Autism is a global concern. The Centers for Disease Control (CDC) states the current prevalence of autism is 1 in 68 children in the US. It is estimated that 1 percent of the world population has autism spectrum disorder (ASD).
In addition to social issues and communication challenges, many of people with ASD have difficulty with sensory integration and suffer from sensory overload. Sensory overload symptoms can vary widely, from visual distraction to tactile issues. Some experience everyday sounds in the environment as a disturbing cacophony of noise.
Too much information (TMI)
Earlier this month, Forbes’ article Experience What It Feels Like To Have Autism contained video examples that provide a glimpse into sensory overload and the anxiety it can create. The “TMI” video shown below was created by the UK’s National Autistic Society. It shows the sensory overload experienced by a young boy when he accompanies his mother to a mall. The video has been viewed more than 4 million times since April.
Can’t see the forest for the trees?
People with ASD often focus on details, ignoring the bigger picture. For example, children with ASD may exhibit extreme focus on a part of a toy such as the wheels on a toy car or the spinning rotor of a toy helicopter, but fail to use it in “pretend” play such as driving or flying.
It has long been thought that these children excel at “local processing”, which requires focusing fine detail. When it comes to “global processing”, or looking at the overall context of their environment, they struggle.
In an attempt to better understand visual processing in children with ASD, researchers from the University of Auckland, together with autism researchers from University College, London, developed a methodology that separates global processing ability from local processing skills.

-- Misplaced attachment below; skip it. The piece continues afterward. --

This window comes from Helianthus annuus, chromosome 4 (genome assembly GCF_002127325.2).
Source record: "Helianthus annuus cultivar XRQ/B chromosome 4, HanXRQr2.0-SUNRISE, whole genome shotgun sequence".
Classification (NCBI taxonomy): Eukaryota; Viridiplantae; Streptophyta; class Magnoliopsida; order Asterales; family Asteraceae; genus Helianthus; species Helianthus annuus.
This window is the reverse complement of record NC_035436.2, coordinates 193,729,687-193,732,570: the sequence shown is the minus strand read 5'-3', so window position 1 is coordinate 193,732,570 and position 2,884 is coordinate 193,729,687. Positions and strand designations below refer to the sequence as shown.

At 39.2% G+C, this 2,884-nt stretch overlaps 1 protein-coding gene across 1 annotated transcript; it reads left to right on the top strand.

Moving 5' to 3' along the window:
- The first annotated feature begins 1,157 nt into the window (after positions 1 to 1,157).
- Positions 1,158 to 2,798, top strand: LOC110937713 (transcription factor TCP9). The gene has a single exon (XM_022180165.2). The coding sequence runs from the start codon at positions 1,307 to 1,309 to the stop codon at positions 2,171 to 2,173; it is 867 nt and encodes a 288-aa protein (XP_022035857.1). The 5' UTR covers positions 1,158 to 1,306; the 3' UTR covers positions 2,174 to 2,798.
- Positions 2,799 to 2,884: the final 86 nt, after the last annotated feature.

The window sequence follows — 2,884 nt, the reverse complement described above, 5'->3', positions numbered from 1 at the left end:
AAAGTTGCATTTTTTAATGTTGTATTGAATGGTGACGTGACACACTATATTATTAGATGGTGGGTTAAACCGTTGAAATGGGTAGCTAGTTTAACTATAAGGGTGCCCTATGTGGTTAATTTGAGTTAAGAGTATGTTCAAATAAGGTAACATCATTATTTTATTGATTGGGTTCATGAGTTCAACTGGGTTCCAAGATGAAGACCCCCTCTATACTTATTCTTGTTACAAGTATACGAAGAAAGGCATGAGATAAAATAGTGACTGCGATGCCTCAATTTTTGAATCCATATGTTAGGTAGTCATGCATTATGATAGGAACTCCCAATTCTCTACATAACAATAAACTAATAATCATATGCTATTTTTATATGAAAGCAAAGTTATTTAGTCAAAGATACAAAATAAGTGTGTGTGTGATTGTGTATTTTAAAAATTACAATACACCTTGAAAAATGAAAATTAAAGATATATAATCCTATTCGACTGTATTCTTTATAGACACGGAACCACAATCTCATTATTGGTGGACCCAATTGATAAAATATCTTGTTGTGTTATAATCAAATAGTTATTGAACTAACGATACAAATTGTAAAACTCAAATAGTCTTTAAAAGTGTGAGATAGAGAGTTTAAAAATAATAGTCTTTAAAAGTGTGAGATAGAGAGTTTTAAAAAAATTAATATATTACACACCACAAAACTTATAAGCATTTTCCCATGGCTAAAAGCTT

“For the first time we now have a way of separating these two functions in the lab,” says Professor Dakin who leads the School of Optometry and Vision Science at the University of Auckland. “When we apply it to children with autism, we find they don’t have a global processing problem at all. If anything, they are better at global processing.”
The study found that people with ASD do have a strong attention to detail. But that didn’t mean they were missing the big picture: In fact, they were pooling too many details. They see the big picture but can’t ignore irrelevant information. The excess of details is likely contributing to the sensory overload. They suffer from TMI.
“Their sensory overload is an inability to resist the irrelevant,” says Professor Dakin. “If anything, you could almost think of that as more integration – the exact opposite of what people have thought. Our work shows that integration is fine in people with autism, they just can’t ignore noise.”
MATLAB provided a single platform for this study. It enabled accurate presentation of dynamic visual stimuli, interspersed with engaging cartoon content, and real-time control of lab equipment including eye trackers to monitor where children looked. It was also used to develop models of the expected performance.
In addition to understanding ASD, the vision monitoring program could eventually be used to help diagnose ASD. It could also help teach kids ways to improve their social behavior, such as where they should look during a conversation.
VR: Experience sensory overload for yourself
If this has you wondering how sensory overload feels, the TMI video is now available in a virtual reality experience. With cardboard goggles and a smartphone, you can experience sensory overload from the boy’s perspective. You can order goggles and download the app from this link.
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